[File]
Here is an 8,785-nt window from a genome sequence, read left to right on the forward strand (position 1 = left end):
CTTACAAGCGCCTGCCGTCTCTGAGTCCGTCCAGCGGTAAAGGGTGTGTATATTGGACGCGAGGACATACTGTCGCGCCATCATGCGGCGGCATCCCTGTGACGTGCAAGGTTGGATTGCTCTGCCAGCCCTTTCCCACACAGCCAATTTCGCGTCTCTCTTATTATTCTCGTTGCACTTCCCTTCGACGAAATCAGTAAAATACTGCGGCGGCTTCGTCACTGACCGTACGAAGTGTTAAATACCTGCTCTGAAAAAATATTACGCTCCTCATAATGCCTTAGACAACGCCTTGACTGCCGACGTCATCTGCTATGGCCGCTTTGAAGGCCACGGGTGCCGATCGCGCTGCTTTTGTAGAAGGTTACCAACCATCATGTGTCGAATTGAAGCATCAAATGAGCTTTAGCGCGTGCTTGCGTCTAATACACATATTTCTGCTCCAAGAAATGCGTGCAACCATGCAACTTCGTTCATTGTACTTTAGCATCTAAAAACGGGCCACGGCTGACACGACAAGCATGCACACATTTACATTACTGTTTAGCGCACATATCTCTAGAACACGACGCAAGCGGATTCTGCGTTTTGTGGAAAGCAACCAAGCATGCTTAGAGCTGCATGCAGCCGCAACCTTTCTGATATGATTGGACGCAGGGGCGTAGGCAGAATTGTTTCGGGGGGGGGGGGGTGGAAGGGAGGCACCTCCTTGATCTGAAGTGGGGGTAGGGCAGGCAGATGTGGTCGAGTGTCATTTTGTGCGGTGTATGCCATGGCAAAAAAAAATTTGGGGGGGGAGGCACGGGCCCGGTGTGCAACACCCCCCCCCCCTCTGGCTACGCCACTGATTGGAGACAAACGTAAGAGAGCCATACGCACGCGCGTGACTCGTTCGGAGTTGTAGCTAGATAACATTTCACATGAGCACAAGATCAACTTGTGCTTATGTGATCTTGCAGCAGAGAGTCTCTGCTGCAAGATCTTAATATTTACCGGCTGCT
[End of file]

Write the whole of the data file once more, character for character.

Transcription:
Here is an 8,785-nt window from a genome sequence, read left to right on the forward strand (position 1 = left end):
CTTACAAGCGCCTGCCGTCTCTGAGTCCGTCCAGCGGTAAAGGGTGTGTATATTGGACGCGAGGACATACTGTCGCGCCATCATGCGGCGGCATCCCTGTGACGTGCAAGGTTGGATTGCTCTGCCAGCCCTTTCCCACACAGCCAATTTCGCGTCTCTCTTATTATTCTCGTTGCACTTCCCTTCGACGAAATCAGTAAAATACTGCGGCGGCTTCGTCACTGACCGTACGAAGTGTTAAATACCTGCTCTGAAAAAATATTACGCTCCTCATAATGCCTTAGACAACGCCTTGACTGCCGACGTCATCTGCTATGGCCGCTTTGAAGGCCACGGGTGCCGATCGCGCTGCTTTTGTAGAAGGTTACCAACCATCATGTGTCGAATTGAAGCATCAAATGAGCTTTAGCGCGTGCTTGCGTCTAATACACATATTTCTGCTCCAAGAAATGCGTGCAACCATGCAACTTCGTTCATTGTACTTTAGCATCTAAAAACGGGCCACGGCTGACACGACAAGCATGCACACATTTACATTACTGTTTAGCGCACATATCTCTAGAACACGACGCAAGCGGATTCTGCGTTTTGTGGAAAGCAACCAAGCATGCTTAGAGCTGCATGCAGCCGCAACCTTTCTGATATGATTGGACGCAGGGGCGTAGGCAGAATTGTTTCGGGGGGGGGGGGGTGGAAGGGAGGCACCTCCTTGATCTGAAGTGGGGGTAGGGCAGGCAGATGTGGTCGAGTGTCATTTTGTGCGGTGTATGCCATGGCAAAAAAAAATTTGGGGGGGGAGGCACGGGCCCGGTGTGCAACACCCCCCCCCCCTCTGGCTACGCCACTGATTGGAGACAAACGTAAGAGAGCCATACGCACGCGCGTGACTCGTTCGGAGTTGTAGCTAGATAACATTTCACATGAGCACAAGATCAACTTGTGCTTATGTGATCTTGCAGCAGAGAGTCTCTGCTGCAAGATCTTAATATTTACCGGCTGCT